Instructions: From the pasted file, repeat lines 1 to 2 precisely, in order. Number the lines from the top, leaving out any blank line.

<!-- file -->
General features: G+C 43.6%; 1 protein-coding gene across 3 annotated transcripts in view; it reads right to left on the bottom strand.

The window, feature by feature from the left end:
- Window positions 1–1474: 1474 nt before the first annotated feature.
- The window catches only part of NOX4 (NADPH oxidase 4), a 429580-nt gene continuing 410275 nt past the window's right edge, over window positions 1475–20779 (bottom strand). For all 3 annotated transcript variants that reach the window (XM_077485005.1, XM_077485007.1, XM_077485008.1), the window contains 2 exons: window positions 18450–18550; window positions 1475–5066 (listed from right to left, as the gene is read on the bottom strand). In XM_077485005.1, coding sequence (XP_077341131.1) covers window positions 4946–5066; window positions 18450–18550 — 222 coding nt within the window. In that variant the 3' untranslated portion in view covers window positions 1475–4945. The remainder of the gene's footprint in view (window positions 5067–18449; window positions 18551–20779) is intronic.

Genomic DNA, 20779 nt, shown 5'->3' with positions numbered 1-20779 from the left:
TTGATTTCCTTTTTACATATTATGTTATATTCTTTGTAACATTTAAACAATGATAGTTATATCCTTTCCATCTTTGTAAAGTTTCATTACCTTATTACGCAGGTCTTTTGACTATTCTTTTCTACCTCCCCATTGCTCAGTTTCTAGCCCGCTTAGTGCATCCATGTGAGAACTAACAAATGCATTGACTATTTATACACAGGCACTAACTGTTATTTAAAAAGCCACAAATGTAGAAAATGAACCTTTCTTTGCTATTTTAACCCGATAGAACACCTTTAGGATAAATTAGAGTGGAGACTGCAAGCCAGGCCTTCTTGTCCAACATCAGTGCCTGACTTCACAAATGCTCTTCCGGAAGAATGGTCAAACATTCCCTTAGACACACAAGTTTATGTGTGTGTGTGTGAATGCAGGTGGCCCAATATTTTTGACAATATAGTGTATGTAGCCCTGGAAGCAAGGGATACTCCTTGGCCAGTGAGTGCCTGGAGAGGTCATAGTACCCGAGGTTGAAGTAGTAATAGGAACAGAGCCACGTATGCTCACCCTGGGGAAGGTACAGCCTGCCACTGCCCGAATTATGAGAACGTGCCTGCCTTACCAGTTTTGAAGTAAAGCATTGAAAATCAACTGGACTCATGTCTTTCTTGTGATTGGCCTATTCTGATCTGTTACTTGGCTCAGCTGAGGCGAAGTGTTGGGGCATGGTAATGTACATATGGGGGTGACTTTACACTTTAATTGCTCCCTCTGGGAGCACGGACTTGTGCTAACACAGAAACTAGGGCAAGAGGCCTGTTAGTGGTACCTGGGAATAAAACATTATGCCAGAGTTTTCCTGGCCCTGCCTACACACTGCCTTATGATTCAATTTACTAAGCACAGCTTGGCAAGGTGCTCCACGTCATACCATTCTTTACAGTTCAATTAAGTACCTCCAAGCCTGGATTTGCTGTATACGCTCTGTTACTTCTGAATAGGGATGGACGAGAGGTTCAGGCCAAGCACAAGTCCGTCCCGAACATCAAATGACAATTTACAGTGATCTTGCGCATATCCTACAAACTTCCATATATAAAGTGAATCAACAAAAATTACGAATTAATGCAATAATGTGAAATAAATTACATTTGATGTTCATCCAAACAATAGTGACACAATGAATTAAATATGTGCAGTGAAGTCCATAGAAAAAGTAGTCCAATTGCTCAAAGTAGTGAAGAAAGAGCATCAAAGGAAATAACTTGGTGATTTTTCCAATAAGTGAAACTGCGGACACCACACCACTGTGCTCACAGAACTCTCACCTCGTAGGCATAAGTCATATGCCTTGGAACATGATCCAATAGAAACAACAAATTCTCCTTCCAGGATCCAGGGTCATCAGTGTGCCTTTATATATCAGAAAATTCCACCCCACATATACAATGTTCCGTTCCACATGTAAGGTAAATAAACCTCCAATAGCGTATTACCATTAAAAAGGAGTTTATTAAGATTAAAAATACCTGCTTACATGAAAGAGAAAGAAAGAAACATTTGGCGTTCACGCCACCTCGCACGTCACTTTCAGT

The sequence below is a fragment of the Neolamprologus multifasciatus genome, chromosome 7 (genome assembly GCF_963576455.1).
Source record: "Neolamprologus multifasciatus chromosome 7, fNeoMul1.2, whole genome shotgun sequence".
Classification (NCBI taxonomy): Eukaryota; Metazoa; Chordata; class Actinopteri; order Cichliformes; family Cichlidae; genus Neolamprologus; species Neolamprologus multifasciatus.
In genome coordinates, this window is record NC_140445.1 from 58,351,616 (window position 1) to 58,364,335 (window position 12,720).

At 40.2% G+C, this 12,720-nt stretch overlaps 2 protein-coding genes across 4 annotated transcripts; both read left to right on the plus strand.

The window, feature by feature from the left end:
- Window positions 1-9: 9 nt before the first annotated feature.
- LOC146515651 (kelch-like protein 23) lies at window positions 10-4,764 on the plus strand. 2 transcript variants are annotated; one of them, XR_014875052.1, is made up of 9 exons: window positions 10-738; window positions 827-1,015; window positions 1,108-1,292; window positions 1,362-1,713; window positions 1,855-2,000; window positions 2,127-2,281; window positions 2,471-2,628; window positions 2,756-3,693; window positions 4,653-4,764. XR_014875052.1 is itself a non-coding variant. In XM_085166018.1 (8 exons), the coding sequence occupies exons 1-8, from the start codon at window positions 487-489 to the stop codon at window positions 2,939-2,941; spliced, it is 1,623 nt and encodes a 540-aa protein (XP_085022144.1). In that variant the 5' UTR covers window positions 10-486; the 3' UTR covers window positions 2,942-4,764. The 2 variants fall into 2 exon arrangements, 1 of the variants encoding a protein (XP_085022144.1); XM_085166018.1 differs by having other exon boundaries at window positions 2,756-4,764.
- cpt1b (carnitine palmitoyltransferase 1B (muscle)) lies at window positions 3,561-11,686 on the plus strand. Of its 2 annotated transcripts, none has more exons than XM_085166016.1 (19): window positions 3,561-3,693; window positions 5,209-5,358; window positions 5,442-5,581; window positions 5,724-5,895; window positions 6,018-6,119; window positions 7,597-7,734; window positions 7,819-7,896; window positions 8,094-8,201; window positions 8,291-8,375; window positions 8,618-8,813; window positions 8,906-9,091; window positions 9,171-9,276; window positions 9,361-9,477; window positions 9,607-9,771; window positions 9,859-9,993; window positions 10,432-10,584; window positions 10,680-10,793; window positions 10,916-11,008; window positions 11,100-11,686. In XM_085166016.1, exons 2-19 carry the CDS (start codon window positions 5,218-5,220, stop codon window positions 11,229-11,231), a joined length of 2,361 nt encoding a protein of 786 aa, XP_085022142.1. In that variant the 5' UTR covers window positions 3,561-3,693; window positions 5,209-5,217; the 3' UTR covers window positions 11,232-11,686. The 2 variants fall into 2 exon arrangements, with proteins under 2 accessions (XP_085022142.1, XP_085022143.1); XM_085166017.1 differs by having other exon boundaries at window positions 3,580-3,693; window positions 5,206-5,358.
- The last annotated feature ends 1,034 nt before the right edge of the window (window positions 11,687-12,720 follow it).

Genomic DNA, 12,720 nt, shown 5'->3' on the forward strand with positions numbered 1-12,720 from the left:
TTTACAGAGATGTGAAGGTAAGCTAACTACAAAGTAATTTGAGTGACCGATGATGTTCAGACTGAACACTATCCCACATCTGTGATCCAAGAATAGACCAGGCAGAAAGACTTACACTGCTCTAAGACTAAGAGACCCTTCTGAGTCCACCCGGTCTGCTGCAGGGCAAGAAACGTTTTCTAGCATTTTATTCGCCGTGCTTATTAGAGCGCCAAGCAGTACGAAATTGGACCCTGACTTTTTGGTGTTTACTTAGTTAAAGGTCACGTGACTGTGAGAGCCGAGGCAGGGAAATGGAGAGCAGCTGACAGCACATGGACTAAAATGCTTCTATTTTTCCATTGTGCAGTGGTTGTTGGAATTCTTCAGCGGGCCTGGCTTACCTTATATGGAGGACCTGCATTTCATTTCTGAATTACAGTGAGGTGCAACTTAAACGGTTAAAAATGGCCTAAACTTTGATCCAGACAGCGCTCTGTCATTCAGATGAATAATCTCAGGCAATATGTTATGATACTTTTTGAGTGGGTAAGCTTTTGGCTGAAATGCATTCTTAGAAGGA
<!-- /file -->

General features: G+C 43.6%; 1 protein-coding gene across 3 annotated transcripts in view; it reads right to left on the bottom strand.

The window, feature by feature from the left end: